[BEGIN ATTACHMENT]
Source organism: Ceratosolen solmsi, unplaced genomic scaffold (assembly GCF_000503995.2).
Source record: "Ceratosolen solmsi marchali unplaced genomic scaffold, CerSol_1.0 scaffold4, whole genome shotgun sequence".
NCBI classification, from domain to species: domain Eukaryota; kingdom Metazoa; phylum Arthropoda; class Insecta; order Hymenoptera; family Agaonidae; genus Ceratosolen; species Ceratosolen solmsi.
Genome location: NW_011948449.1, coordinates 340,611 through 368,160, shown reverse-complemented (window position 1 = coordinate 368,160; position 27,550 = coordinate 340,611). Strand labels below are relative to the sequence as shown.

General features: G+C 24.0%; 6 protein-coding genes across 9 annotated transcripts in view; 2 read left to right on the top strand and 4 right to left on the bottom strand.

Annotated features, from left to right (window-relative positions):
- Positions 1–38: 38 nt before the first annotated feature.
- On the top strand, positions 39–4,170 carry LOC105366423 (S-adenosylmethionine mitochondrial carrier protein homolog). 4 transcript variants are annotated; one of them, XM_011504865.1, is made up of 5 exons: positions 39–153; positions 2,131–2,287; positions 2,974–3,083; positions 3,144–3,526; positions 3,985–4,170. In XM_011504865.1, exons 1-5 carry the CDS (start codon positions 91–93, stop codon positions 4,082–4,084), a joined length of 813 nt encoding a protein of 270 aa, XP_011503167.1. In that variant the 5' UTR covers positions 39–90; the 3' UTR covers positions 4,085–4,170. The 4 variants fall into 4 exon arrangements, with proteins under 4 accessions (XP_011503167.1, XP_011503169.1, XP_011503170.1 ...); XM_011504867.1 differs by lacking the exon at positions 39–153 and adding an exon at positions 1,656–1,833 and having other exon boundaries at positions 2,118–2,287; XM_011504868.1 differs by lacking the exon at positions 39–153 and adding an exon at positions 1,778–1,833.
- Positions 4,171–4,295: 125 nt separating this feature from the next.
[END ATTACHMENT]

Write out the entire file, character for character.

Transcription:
Source organism: Ceratosolen solmsi, unplaced genomic scaffold (assembly GCF_000503995.2).
Source record: "Ceratosolen solmsi marchali unplaced genomic scaffold, CerSol_1.0 scaffold4, whole genome shotgun sequence".
NCBI classification, from domain to species: domain Eukaryota; kingdom Metazoa; phylum Arthropoda; class Insecta; order Hymenoptera; family Agaonidae; genus Ceratosolen; species Ceratosolen solmsi.
Genome location: NW_011948449.1, coordinates 340,611 through 368,160, shown reverse-complemented (window position 1 = coordinate 368,160; position 27,550 = coordinate 340,611). Strand labels below are relative to the sequence as shown.

General features: G+C 24.0%; 6 protein-coding genes across 9 annotated transcripts in view; 2 read left to right on the top strand and 4 right to left on the bottom strand.

Annotated features, from left to right (window-relative positions):
- Positions 1–38: 38 nt before the first annotated feature.
- On the top strand, positions 39–4,170 carry LOC105366423 (S-adenosylmethionine mitochondrial carrier protein homolog). 4 transcript variants are annotated; one of them, XM_011504865.1, is made up of 5 exons: positions 39–153; positions 2,131–2,287; positions 2,974–3,083; positions 3,144–3,526; positions 3,985–4,170. In XM_011504865.1, exons 1-5 carry the CDS (start codon positions 91–93, stop codon positions 4,082–4,084), a joined length of 813 nt encoding a protein of 270 aa, XP_011503167.1. In that variant the 5' UTR covers positions 39–90; the 3' UTR covers positions 4,085–4,170. The 4 variants fall into 4 exon arrangements, with proteins under 4 accessions (XP_011503167.1, XP_011503169.1, XP_011503170.1 ...); XM_011504867.1 differs by lacking the exon at positions 39–153 and adding an exon at positions 1,656–1,833 and having other exon boundaries at positions 2,118–2,287; XM_011504868.1 differs by lacking the exon at positions 39–153 and adding an exon at positions 1,778–1,833.
- Positions 4,171–4,295: 125 nt separating this feature from the next.